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Storytelling and world-building in games can be quite hit or miss for me. Therefore, in this post, I will examine two first-person role-playing fantasy games (RPGs) that I feel possess both good stories and well-developed lore: the Elder Scrolls and Dragon Age.
While I’ve played other games with interesting story-lines, such as Halo, those types of games are generally constrained by a linear story-line and predetermined consequences. However, the Elder Scrolls and Dragon Age games are characterized by multiple plot-lines (quests), rich historical lore, and interactive characters with distinctive personalities which change based upon the player’s actions toward them. These games are ideal for people who already like fantasy novels — in particular, fantasy-readers may enjoy following different point-of-view (PoV) characters in different places and getting to know different worlds in great depth and detail. After all, fantasy readers experience epic series such as A Song of Ice and Fire (ASOIAF), the Lord of the Rings (LoTR) and the Wheel of Time (WoT), all of which unveil incredibly detailed and rich worlds filled with hundreds of distinct characters.
This is also true of the Elder Scrolls games and the Dragon Age series. Summarizing all of the plotlines of the games in these series will not be possible in this short post, but suffice to say that games like Morrowind, Oblivion, Skyrim (Elder Scrolls), Dragon Age: Origins, and Dragon Age: Inquisition are well developed fantasy role-playing games where the player plays as a first-person character and has the option of completing both a main quest-line and side quests, while exploring the worlds of Tamriel (Elder Scrolls) and Thedas (Dragon Age). If you’re interested in learning about the lore, I recommend checking out these excellent videoseries on YouTube that focus on the history and lore of the Elder Scrolls and Dragon Age respectively.
The medium of gaming lets the elements of storytelling and worldbuilding express themselves differently than in novels. In my view, compared to novels in general, worldbuilding is more satisfying and storytelling less compelling in the two fantasy game series this post covers.
Why do I think so?
First of all, obviously, games allow you to visualize and move around in constructed worlds. There is almost no constraint on wandering around in the open world of the Elder Scrolls games. Dragon Age, too, allows you to wander around, though it is a bit more constrained; nonetheless, there is significant freedom to explore specific areas that you can revisit anytime you wish. Consequently, you can get to know every nook and corner of Tamriel and Thedas featured in their respective games in detail and for as long as you want. Your own constraint is the game designer’s limitations on detail. On the other hand, in a novel, you’re always only where the author wants you to be. If the author is describing a room, you’re limited to what the author wants to write about; you can’t just wander about in the room to look at the cupboard, the architecture, or the local food. This is a particular delight for me when I played Skyrim, where each castle, keep, and hall is distinct and unique. Fantasy role playing games, by being more immersive, allow for more indirect worldbuilding not related to the actual plotline. You can experience distinct mountains and forests just by walking through them in these games.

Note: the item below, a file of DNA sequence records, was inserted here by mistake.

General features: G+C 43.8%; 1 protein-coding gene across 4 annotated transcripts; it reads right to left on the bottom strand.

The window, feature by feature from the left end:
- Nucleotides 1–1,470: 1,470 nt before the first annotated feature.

The only thing you miss out on is the level of realistic scale that you can’t achieve in a game. If games are designed to accurately represent thousands of miles of territory, you’d spend hours walking around. Although, it is important to note that the second Elder Scrolls game, Daggerfall, is an exception to that informal rule, as the player does spend a great amount of time walking around.
“The scale of the game is the size of Great Britain: around 229,848 square kilometers (88,745 square miles), though the actual size of the map is 161,600 km² (62,394 mi²). The game world features over 15,000 towns, cities, villages, and dungeons for the player’s character to explore. According to Todd Howard, game director and executive producer for Bethesda, the game’s sequel, The Elder Scrolls III: Morrowind, is 0.01% the size of Daggerfall, but some aspects of Daggerfall‘s terrain were randomly generated, like the wilderness and some building interiors. The explorable part of Morrowind, Vvardenfell, is 24 km² (9.3 mi²).By comparison, The Elder Scrolls IV: Oblivion is approximately 56.97 km² (22 mi²), and The Elder Scrolls V: Skyrim is 37.1 km² (14.3 mi²), with a quarter of this terrain as unplayable, as it is stuck behind invisible borders.” (taken from Wikipedia)
In addition to exploring well-crafted worlds, the societal and historical aspects of worldbuilding are developed more richly in these games than in most novels. Again, this is due to the differences between a game as a medium versus a novel; the difference between a large canvas in which the player can move freely, versus the linear fashion in which a reader must consume a written story. For example, there are various guilds and secret societies that have nothing to do with the main plot in the Elder Scrolls, such as the Dark Brotherhood and Thieves Guild. While novels may be able to mention such tangential groups and even include characters from them, it is unlikely that an author can take the reader through all the various guilds that exist in her/his world without boring the reader or expanding the series to dozens of books.
The best thing about games, though, is lore. Many fantasy series have deep and interesting histories. However, novels simply do not allow the sort of realistic immersive experience you gain in real life where you pick up lore from a variety of different conservations and random books lying around. I described this experience here in my previous post on lore as encompassing “narration, stories, passages from books, conversation, and the like.” This is exactly the sort of thing the Elder Scrolls and Dragon Age allow.
As the videos mentioned before demonstrate, there’s a lot of lore you can derive from these games. And unlike novels, where you only have mentions and passages the author chooses to show you, you can walk around in these games and actually read books, many of which amount to novellas or chronicles. There are 820 unique books in Skyrim. There is a limit in novels to how much random lore and history you can pack in. The main character generally cannot stay the entire time in a library reading books, the content of which would also be presented in the novel. The plot has to move forward in the limited pages of the book.